The 25th Anniversary Rick Hansen Relay will be arriving in Revelstoke on April 10 for a downtown celebration

The 25th Anniversary Rick Hansen Relay will be arriving in Revelstoke on April 10 for a downtown celebration

25th Anniversary Rick Hansen Relay visits Revelstoke April 10–11

The 25th Anniversary Rick Hansen Relay will be arriving in Revelstoke on April 10 for a downtown celebration, then an April 11 rally at RSS

The 25th Anniversary Rick Hansen Relay will be arriving in Revelstoke on April 10 for a downtown celebration, staying overnight then departing April 11.

Local event organizer Garry Pendergast says many of the details of the event are still being finalized and it’s not clear whether Rick Hansen himself will be attending.

The relay will come from the west and arrive at Grizzly Plaza at 5 p.m., where a travelling stage will be put up for an end-of-day celebration. Relay organizers say the celebration will “provide the opportunity for communities to come together, recognize their own difference makers, raise awareness about accessibility and inclusiveness and inspire a new generation to take action to help make the world a better place.” The celebration will include presentations, speeches, bands and other entertainment.

The event gets rolling again on April 11 with a rally at Revelstoke Secondary School before getting back on the road, travelling east towards Golden. The relay participants are known as medal-bearers. Local participants will run, walk, wheel or bike with a special medal created by the Royal Canadian Mint.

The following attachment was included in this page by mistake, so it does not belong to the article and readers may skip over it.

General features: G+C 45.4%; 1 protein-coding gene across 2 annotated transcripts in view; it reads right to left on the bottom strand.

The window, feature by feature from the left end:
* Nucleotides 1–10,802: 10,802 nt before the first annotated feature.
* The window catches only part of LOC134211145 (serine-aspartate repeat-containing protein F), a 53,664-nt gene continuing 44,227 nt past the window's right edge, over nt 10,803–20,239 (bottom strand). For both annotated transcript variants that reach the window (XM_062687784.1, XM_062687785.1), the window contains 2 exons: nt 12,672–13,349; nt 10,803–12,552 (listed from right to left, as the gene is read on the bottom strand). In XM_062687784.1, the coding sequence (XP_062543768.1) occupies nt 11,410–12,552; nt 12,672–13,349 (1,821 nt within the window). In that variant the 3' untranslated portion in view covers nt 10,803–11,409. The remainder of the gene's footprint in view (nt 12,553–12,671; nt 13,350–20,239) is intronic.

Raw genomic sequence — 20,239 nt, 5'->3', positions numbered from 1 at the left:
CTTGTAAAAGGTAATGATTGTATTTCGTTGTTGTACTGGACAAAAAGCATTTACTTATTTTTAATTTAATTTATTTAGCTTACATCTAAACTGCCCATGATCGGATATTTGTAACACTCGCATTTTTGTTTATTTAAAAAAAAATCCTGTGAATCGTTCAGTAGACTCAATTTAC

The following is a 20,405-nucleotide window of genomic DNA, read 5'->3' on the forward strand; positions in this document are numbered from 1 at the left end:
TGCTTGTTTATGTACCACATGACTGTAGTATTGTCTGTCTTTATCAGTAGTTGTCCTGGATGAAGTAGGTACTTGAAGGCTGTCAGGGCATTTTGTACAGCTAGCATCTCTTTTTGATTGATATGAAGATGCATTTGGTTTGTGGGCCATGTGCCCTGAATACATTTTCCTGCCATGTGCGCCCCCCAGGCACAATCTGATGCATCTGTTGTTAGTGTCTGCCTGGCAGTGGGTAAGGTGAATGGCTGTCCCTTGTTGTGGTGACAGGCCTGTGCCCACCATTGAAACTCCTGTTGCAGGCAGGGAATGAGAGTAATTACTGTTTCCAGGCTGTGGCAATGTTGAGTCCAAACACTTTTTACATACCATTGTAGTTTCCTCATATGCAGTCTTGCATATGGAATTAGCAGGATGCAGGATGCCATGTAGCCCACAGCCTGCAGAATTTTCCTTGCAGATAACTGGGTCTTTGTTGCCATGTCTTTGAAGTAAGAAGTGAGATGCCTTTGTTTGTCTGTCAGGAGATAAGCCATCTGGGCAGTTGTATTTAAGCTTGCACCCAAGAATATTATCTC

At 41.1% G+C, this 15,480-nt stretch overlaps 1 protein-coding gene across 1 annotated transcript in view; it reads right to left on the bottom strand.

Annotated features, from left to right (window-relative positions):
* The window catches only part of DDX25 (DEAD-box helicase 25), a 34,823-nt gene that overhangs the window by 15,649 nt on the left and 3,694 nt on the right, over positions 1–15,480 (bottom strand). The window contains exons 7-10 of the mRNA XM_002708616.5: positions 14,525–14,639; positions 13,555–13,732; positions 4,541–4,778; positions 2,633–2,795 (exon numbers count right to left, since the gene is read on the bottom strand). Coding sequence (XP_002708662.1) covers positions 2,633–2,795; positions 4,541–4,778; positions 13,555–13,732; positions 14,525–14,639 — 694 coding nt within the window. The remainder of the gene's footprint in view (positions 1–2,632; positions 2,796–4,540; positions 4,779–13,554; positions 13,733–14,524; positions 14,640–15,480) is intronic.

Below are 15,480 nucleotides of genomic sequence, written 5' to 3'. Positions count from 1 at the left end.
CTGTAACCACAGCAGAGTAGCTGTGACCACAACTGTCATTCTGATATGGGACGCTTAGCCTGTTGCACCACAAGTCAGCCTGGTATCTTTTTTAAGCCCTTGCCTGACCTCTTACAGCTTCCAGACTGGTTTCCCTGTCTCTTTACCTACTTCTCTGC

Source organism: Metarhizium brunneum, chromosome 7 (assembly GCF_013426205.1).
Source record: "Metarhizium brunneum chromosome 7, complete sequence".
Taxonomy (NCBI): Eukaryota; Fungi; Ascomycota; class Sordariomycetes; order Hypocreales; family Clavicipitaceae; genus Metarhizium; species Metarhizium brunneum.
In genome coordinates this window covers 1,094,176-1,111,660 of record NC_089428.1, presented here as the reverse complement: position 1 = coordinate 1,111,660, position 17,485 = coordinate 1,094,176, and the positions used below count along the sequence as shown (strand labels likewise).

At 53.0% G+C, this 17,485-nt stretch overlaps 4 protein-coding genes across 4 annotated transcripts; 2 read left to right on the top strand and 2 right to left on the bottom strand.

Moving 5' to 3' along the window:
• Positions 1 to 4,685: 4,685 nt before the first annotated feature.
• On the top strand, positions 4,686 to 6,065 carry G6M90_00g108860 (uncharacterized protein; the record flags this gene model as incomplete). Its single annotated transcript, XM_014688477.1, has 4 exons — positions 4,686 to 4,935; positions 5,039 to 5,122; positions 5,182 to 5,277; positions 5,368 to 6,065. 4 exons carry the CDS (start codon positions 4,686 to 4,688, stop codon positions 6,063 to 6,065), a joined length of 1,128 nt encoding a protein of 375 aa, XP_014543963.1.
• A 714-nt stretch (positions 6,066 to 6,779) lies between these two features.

The cross-Canada relay marks 25 years since Rick Hansen completed his Man in Motion World Tour in 1987.

Hansen made headlines in 1985 when he rolled his wheelchair out of Vancouver to begin his 40,000 km, 34-country Man in Motion world tour. It took two years to complete, during which he raised more than $26 million for spinal cord injury research. Hansen, 54, was paralyzed from the waist-down in a car crash when he was 15-years-old.

He visited Revelstoke on April 16, 1987, with only 1,048 kilometres left on his journey. According to a report in the Revelstoke Review, hundreds of Revelstokians, including mayor Geoff Battersby, came out to greet him and more than $9,000 was raised. He was escorted to Grizzly Plaza by the Revelstoke Secondary School track team before embarking on the ascent to Rogers Pass, escorted out of Revelstoke by an entourage of runners.

“Just because you have a disability doesn’t mean you can’t go on to reach your goals and dreams in life,” Hansen told the crowd at the time.